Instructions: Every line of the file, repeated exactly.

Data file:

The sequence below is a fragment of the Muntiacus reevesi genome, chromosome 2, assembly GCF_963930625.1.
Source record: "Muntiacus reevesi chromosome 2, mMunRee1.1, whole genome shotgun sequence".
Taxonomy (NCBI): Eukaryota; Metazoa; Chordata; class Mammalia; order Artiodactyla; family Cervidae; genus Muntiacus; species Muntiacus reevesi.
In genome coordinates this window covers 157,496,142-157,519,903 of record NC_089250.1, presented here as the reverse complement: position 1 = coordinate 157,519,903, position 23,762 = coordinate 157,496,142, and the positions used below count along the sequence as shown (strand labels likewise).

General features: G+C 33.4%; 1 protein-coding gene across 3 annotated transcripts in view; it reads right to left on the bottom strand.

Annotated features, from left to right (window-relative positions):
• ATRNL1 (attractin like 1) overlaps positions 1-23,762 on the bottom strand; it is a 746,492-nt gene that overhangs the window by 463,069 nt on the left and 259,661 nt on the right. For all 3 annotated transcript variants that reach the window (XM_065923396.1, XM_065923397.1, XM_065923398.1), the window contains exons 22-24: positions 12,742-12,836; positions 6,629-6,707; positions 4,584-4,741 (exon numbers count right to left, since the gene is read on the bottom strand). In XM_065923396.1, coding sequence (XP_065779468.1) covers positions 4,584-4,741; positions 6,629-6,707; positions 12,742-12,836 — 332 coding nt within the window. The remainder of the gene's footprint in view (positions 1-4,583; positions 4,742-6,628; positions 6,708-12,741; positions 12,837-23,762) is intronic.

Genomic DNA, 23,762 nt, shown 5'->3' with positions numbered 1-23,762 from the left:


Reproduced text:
The sequence below is a fragment of the Muntiacus reevesi genome, chromosome 2, assembly GCF_963930625.1.
Source record: "Muntiacus reevesi chromosome 2, mMunRee1.1, whole genome shotgun sequence".
Taxonomy (NCBI): Eukaryota; Metazoa; Chordata; class Mammalia; order Artiodactyla; family Cervidae; genus Muntiacus; species Muntiacus reevesi.
In genome coordinates this window covers 157,496,142-157,519,903 of record NC_089250.1, presented here as the reverse complement: position 1 = coordinate 157,519,903, position 23,762 = coordinate 157,496,142, and the positions used below count along the sequence as shown (strand labels likewise).

General features: G+C 33.4%; 1 protein-coding gene across 3 annotated transcripts in view; it reads right to left on the bottom strand.

Annotated features, from left to right (window-relative positions):
• ATRNL1 (attractin like 1) overlaps positions 1-23,762 on the bottom strand; it is a 746,492-nt gene that overhangs the window by 463,069 nt on the left and 259,661 nt on the right. For all 3 annotated transcript variants that reach the window (XM_065923396.1, XM_065923397.1, XM_065923398.1), the window contains exons 22-24: positions 12,742-12,836; positions 6,629-6,707; positions 4,584-4,741 (exon numbers count right to left, since the gene is read on the bottom strand). In XM_065923396.1, coding sequence (XP_065779468.1) covers positions 4,584-4,741; positions 6,629-6,707; positions 12,742-12,836 — 332 coding nt within the window. The remainder of the gene's footprint in view (positions 1-4,583; positions 4,742-6,628; positions 6,708-12,741; positions 12,837-23,762) is intronic.

Genomic DNA, 23,762 nt, shown 5'->3' with positions numbered 1-23,762 from the left: